SRINAGAR, India (AP) — Tens of thousands of Kashmiris staged angry street demonstrations Friday after government forces killed four people and injured 31 others during the latest unrest against Indian rule in the disputed Himalayan region.

Two months of violent clashes with security forces have left at least 55 people dead in Indian-controlled Kashmir — mostly protesters who have been shot. The unrest shows no signs of easing despite the deployment of more troops and calls from the Indian prime minister for calm.

Residents staged protest marches after Friday prayers across much of the predominantly Muslim region. Most of the marches were peaceful but in some places clashes broke out after security forces tried to block curfew-defying marchers.

Paramilitary soldiers opened fire in Bomai, a village northwest of the main city of Srinagar, after thousands of protesters gathered and threw rocks at the troops, a police officer said. Two people were killed and at least four others wounded, he said on condition of anonymity as he was not authorized to speak to the media.

Local residents maintained the protest was peaceful and clashes only erupted after the shooting. Protesters surrounded a camp of paramilitary troops and were throwing bricks and rocks at it.

In the northern town of Pattan, troops fired at a group of people who defied the curfew, killing a 65-year-old man and wounding two others, another police officer said, also on condition of anonymity.

As the news of the shooting spread, thousands of people came out of their homes and clashed with government forces at several places in the town, police said.

In Trehgam, north of Srinagar, protesters threw stones at government forces, angered by their refusal to allow them to visit a mosque for prayers on the first Friday after the start of the Muslim fasting month of Ramadan, resident Maqsood Ahmed said.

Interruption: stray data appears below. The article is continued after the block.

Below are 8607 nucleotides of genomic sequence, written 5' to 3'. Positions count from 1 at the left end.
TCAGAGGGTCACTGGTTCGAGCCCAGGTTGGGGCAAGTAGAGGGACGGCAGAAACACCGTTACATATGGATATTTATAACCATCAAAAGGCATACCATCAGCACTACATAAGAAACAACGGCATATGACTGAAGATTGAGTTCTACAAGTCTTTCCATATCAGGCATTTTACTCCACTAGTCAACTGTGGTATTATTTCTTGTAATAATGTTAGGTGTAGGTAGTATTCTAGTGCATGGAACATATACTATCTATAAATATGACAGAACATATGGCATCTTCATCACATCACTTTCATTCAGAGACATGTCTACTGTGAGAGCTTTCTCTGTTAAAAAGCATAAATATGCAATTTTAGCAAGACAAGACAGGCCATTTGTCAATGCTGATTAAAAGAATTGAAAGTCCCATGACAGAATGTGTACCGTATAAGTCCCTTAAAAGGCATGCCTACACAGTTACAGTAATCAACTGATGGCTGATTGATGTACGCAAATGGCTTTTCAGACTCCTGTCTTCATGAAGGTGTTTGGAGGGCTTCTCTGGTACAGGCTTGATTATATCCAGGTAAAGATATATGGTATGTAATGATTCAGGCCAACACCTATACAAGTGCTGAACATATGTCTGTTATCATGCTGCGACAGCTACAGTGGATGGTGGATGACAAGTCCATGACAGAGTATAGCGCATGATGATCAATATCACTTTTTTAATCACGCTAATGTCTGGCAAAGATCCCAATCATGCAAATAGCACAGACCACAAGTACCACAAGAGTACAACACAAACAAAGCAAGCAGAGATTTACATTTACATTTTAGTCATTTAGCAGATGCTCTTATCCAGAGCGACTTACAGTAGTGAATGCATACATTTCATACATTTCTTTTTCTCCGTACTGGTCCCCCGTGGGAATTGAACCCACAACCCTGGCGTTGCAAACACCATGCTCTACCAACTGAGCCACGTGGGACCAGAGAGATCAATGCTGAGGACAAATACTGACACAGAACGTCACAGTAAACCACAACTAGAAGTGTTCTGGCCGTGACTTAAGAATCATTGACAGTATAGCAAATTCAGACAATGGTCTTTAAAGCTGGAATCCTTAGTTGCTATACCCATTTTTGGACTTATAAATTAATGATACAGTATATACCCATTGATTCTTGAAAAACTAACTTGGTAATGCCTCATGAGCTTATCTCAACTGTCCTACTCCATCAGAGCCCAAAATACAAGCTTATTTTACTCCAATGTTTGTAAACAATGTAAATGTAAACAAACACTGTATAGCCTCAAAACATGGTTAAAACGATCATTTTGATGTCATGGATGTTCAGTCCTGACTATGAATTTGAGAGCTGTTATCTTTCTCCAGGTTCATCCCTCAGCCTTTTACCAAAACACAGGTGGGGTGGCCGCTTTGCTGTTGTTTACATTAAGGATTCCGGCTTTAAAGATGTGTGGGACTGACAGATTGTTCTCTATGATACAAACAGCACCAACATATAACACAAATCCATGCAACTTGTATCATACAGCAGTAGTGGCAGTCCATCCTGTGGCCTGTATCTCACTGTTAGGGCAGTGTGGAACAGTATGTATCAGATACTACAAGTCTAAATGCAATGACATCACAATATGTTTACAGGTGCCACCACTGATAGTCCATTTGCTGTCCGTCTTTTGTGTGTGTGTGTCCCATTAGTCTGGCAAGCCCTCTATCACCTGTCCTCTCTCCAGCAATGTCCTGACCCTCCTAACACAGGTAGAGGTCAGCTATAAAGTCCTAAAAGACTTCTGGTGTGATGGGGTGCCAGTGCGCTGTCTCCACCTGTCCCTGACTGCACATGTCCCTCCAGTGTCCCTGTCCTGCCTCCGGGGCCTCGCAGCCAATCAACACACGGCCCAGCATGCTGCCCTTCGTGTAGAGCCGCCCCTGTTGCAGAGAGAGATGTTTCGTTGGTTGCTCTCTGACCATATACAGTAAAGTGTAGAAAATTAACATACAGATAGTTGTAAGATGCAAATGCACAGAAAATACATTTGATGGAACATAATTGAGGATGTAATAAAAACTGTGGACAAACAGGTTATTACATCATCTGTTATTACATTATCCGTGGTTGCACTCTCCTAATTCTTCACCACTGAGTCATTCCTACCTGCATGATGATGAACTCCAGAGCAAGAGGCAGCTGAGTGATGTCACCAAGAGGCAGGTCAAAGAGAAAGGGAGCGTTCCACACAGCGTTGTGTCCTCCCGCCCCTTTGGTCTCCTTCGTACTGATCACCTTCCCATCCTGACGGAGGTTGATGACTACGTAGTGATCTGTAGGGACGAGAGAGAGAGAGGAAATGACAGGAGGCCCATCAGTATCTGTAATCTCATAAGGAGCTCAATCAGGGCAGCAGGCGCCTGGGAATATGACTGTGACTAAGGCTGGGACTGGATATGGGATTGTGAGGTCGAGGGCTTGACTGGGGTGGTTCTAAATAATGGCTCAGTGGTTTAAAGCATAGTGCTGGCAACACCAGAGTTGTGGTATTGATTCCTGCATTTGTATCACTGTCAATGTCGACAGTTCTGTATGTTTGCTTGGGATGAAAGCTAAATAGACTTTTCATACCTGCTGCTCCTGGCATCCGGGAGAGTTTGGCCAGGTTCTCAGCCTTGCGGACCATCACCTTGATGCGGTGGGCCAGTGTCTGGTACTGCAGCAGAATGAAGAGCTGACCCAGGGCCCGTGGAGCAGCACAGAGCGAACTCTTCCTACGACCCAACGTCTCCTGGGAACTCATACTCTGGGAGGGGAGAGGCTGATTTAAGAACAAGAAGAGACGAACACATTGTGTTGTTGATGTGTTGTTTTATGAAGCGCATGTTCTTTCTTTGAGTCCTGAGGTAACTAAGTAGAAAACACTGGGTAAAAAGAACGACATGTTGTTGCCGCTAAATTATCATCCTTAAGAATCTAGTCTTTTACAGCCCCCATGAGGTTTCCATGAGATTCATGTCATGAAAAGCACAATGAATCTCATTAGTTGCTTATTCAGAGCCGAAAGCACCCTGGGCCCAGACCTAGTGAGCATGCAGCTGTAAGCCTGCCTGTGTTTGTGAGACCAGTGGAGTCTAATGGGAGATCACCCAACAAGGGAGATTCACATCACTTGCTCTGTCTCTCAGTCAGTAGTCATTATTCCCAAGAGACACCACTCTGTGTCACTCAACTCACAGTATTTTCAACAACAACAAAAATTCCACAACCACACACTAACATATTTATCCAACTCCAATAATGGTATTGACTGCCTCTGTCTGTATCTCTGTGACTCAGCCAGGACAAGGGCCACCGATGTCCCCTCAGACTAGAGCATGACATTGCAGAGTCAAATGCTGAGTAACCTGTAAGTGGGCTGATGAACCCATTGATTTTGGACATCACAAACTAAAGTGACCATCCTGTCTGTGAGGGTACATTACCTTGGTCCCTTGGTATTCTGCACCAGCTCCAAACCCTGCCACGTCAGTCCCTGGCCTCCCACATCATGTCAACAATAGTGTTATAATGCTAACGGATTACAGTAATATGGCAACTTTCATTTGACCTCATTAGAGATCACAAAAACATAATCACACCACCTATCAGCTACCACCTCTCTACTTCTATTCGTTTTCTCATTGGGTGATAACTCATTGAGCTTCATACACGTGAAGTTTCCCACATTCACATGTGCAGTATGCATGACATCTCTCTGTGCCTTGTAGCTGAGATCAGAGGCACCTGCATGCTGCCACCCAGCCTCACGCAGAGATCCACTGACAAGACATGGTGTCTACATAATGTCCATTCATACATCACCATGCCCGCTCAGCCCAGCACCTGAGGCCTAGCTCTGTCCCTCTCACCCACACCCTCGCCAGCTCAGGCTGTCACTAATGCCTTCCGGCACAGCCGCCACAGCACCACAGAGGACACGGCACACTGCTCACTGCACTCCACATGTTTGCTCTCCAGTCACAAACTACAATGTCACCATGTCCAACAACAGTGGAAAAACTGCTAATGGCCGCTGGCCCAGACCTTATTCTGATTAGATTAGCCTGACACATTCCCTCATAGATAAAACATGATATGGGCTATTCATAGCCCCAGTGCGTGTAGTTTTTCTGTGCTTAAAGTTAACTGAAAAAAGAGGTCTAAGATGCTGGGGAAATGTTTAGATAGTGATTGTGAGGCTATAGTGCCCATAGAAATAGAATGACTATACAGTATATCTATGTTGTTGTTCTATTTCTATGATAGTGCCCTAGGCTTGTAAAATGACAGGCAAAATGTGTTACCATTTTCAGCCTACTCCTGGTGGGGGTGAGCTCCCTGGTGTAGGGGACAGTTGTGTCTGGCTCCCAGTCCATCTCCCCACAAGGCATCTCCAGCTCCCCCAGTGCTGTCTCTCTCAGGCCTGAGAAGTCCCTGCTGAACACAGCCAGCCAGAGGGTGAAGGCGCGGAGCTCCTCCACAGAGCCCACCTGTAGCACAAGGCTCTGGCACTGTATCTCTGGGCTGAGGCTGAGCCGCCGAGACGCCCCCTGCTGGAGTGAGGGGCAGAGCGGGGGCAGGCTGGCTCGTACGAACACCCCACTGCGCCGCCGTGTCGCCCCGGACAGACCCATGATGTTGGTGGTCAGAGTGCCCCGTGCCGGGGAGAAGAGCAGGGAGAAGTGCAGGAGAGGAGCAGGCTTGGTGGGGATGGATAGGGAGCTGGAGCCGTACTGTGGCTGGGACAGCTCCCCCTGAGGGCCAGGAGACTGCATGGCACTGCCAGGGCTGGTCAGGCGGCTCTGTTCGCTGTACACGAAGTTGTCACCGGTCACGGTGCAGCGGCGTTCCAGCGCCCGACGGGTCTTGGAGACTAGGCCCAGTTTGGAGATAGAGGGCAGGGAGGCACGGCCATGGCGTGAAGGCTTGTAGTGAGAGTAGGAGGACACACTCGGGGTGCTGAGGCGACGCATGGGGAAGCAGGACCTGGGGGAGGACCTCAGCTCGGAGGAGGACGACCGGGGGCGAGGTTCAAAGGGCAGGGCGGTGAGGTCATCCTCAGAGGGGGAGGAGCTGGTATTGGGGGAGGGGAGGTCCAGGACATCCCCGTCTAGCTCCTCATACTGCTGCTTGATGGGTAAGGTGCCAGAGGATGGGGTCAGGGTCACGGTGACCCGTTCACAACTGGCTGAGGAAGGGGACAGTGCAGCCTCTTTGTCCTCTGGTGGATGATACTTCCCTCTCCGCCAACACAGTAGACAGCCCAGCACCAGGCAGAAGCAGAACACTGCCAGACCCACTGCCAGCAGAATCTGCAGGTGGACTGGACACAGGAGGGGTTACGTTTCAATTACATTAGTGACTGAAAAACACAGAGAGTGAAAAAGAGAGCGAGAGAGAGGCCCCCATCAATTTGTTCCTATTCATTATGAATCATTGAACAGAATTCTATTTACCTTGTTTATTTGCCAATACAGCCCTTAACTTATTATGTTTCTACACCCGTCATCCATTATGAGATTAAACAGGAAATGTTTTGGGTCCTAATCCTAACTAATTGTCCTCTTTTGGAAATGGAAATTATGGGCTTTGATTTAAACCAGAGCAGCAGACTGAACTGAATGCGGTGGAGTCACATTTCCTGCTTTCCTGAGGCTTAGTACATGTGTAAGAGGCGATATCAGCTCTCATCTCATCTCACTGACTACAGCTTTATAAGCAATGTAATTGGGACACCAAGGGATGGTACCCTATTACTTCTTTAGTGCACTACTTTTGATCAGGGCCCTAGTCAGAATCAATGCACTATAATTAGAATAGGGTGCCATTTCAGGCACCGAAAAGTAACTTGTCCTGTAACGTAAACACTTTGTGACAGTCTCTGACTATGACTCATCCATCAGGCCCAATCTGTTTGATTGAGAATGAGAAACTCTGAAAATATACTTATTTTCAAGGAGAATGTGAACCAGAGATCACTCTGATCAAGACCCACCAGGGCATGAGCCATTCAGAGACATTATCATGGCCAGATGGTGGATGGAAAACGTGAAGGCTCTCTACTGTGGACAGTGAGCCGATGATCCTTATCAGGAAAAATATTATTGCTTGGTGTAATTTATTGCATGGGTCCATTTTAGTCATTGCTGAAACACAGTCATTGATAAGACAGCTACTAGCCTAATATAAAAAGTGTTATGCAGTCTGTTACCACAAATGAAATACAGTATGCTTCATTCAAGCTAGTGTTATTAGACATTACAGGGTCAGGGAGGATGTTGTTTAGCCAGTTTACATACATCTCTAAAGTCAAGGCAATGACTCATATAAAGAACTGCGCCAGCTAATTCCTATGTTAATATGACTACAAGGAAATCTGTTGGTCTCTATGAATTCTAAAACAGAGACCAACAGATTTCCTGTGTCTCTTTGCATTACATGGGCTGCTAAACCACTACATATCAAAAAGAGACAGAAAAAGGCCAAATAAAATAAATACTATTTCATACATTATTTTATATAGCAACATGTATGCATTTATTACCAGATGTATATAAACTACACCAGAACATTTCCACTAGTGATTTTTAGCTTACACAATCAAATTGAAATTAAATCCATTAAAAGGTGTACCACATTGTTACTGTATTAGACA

The security forces fired at the protesters, killing a teenage student and wounding at least six others, the police officer said. The protesters were later joined by thousands of residents from neighboring villages, leading to more clashes, he said.

Anti-India sentiment runs deep in Kashmir, which is divided between India and Pakistan but claimed by both. Protesters reject Indian sovereignty over Kashmir and want to form a separate country or merge with predominantly Muslim Pakistan.

The situation in the volatile region in recent weeks has been reminiscent of the late 1980s, when protests against New Delhi's rule sparked an armed conflict that has so far killed more than 68,000 people, mostly civilians.

In Srinagar, authorities did not impose a curfew on Friday after a key separatist leader and cleric, Mirwaiz Umar Farooq, warned of total defiance if worshippers were stopped from praying at the Jamia Masjid, the city's main mosque.

The mosque has remained out of bounds for people on Fridays for the past six weeks to avoid protests.

Tens of thousands of people marched through the winding streets of downtown Srinagar on Friday and offered prayers at the mosque. They chanted "Go India! Go back" and "We want freedom." Scores of people on motorbikes waved green flags.

Most police and paramilitary soldiers had withdrawn to their camps to avoid clashes, but several skirmishes broke out anyway. At least five protesters, three with bullet wounds, were hospitalized, police said.

Clashes erupted at least in four other towns in Kashmir and at least 14 people were injured, police said.